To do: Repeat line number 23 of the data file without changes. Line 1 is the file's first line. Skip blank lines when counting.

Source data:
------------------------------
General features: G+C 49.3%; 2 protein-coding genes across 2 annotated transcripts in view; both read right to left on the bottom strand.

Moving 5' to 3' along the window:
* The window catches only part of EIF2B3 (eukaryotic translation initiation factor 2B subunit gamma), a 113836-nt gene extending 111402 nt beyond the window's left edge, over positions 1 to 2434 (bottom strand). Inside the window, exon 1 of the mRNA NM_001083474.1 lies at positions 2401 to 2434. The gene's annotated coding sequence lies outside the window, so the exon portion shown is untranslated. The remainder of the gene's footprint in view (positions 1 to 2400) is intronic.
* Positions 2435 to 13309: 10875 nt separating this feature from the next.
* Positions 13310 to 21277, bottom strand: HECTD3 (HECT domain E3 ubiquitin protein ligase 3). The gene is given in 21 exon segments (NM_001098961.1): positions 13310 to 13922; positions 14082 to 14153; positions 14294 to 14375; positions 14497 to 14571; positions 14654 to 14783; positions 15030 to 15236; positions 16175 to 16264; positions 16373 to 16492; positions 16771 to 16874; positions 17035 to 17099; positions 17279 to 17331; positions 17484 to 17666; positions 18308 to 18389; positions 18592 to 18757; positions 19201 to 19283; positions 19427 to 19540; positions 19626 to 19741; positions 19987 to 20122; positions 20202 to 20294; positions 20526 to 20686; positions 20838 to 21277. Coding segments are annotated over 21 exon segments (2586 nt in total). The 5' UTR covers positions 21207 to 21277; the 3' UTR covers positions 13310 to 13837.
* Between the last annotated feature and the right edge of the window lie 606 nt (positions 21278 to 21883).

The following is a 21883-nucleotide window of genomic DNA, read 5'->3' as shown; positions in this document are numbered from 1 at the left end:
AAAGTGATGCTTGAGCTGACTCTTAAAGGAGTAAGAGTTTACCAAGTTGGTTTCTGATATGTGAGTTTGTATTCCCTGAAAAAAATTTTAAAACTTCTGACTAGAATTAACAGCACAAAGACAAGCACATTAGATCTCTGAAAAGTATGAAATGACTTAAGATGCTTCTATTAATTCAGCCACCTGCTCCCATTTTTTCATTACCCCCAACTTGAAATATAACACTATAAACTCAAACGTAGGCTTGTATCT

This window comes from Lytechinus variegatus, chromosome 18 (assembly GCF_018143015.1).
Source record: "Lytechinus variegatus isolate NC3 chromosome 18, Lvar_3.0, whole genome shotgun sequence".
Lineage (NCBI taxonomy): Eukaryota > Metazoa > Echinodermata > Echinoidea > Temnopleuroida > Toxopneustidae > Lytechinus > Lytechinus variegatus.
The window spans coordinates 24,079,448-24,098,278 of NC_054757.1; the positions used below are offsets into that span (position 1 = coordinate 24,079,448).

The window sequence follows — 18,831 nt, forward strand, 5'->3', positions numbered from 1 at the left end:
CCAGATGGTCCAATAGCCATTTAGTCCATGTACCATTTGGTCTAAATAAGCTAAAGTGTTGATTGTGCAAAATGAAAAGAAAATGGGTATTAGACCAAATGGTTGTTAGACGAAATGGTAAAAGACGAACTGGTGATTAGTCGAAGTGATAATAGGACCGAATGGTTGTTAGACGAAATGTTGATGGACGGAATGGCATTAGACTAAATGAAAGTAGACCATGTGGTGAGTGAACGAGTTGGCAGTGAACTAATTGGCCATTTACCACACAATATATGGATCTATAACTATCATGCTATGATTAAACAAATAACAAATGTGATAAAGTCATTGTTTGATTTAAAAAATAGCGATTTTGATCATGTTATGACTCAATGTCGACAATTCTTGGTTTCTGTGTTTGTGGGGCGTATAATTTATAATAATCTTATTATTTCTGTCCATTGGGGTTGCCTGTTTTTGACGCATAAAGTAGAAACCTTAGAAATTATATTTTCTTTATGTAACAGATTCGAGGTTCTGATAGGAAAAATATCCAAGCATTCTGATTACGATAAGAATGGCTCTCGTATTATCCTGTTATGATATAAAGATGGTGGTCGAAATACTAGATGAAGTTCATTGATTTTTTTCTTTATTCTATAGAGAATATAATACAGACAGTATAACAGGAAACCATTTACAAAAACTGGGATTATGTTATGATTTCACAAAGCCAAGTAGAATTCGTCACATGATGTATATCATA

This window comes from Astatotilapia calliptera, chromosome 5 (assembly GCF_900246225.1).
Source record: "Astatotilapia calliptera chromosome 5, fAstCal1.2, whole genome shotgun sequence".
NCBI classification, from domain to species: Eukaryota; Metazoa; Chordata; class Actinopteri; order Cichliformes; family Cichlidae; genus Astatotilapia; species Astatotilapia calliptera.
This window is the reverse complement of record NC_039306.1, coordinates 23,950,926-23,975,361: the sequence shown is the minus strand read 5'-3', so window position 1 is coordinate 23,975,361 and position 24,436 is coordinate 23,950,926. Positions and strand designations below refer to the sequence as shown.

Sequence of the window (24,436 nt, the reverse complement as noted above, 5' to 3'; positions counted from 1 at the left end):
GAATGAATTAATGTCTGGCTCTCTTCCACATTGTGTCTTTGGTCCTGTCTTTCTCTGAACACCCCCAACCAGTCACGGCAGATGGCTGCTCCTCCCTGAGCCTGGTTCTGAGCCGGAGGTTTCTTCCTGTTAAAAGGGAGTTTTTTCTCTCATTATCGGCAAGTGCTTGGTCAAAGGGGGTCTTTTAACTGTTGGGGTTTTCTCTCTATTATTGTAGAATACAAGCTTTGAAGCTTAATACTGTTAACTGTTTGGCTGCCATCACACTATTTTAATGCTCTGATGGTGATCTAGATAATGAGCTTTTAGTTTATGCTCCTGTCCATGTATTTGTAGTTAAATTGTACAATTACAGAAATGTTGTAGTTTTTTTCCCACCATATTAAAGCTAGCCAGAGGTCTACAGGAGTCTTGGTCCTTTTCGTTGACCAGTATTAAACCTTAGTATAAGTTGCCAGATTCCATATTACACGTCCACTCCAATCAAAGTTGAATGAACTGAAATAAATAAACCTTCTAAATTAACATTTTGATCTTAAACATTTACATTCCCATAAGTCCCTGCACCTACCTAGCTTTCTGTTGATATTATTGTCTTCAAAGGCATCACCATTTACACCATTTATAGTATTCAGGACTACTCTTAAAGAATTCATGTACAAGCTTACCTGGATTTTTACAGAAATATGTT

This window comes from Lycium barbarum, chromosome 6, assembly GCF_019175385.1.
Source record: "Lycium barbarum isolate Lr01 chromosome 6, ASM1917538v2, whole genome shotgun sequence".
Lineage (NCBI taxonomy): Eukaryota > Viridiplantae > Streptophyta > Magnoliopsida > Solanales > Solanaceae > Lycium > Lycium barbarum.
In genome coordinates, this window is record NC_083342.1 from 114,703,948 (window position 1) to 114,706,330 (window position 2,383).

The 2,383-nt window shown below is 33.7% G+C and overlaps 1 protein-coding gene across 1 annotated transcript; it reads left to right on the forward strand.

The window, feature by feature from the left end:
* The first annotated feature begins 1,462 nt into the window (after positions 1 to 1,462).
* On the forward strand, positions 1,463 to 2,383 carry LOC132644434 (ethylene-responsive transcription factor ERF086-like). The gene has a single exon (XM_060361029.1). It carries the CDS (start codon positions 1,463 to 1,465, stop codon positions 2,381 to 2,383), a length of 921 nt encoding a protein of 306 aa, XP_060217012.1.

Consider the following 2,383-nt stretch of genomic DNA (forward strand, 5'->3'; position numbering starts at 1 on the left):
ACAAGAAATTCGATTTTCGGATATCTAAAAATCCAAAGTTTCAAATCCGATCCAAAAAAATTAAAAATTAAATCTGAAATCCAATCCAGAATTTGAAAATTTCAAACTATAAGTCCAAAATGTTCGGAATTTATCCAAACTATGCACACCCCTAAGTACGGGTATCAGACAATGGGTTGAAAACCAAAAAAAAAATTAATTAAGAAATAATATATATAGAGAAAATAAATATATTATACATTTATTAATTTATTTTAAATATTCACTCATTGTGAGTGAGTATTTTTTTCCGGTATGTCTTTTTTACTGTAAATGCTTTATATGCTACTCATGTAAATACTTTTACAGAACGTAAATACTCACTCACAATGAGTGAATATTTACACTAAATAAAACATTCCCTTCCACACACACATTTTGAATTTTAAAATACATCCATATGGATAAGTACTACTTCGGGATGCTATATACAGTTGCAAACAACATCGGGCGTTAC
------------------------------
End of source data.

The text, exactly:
Lineage (NCBI taxonomy): Eukaryota > Viridiplantae > Streptophyta > Magnoliopsida > Solanales > Solanaceae > Lycium > Lycium barbarum.